Why science and democracy are mutually dependent
On academic freedom in a free society writes historian Kristina Spohr.
Freedom has many difficulties and democracy is not perfect, but we have never had to put a wall up to keep our people in, to prevent them from leaving us,” said John F Kennedy in 1963 during his famous speech in Berlin. Freedom (of thought, of expression, of research and of movement) and democracy are closely interlinked. However, they are extremely precarious achievements that need to be constantly reaffirmed. Free acquisition of knowledge, critical analysis and argument are a central foundation for academic freedom, a fundamental right in Germany and simultaneously a cornerstone of liberal democracy. However, Article 5, Paragraph 3 of the Basic Law states: “The freedom of teaching shall not release any person from allegiance to the constitution.” Academics must be conscious of the responsibility that their freedom engenders. Legal and ethical constraints on research are scrutinised against the background of developments and debates within society. At the same time, the basic freedom to select the subjects of research is an achievement of the liberal political system that must be maintained for the sake of diversity and creativity. After all, the innovative capacity of industry and society is especially strengthened by academic freedom. Active exchange and good research communication are absolutely vital here in the age of fake news and fake information. Today especially, it is important to strengthen the commitment to impartial debate. This also includes acceptance of “agreeing to disagree”. After all, new solutions can only be found through open discourse and debate between people with different ideas. Pluralist democracy and free research go hand in hand. Both require self-discipline: learning – listening – understanding – thinking – presenting arguments – reaching conclusions – deciding. However, democracy and academic freedom need to be constantly realised anew, because only then will we become stronger and better able to address the challenges of the future.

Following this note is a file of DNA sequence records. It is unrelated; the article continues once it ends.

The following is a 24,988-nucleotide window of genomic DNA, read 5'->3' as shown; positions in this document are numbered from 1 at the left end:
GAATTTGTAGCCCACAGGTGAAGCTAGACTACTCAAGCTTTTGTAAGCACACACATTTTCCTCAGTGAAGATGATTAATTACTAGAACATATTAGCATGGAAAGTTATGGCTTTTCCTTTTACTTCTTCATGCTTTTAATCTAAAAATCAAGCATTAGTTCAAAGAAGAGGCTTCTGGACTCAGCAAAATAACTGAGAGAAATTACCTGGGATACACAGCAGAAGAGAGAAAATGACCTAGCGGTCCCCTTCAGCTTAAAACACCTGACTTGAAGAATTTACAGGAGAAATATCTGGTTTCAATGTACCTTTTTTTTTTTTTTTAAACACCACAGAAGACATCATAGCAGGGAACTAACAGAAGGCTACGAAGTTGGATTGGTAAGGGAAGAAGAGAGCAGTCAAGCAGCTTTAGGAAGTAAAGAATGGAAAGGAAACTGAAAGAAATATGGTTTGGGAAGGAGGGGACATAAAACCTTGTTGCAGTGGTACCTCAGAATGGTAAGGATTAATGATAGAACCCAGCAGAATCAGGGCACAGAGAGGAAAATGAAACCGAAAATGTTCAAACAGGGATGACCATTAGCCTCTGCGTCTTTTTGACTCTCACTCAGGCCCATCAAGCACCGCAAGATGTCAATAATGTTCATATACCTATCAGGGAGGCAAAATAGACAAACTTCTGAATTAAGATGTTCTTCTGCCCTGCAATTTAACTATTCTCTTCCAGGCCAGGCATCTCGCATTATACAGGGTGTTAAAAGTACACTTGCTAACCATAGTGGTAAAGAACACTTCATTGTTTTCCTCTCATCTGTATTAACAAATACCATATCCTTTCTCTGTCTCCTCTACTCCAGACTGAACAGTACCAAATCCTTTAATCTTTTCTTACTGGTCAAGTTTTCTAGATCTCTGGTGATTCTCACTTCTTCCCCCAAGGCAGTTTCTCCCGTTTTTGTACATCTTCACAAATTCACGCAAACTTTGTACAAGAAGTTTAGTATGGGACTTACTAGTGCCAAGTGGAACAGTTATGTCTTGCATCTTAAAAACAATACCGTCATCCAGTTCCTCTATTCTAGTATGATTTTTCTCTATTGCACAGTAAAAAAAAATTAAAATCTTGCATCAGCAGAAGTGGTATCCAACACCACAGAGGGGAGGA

The historian is the inaugural Helmut Schmidt Distinguished Professor at the Johns Hopkins School of Advanced International Studies in Washington DC. Professor Dr Kristina Spohr also teaches international history at the London School of Economics. Her main research interests include the history of Germany since 1945 in a global context. Her most recent book is Post Wall, Post Square: Rebuilding the World after 1989. It was published in autumn 2019 and has received highly favourable reviews.
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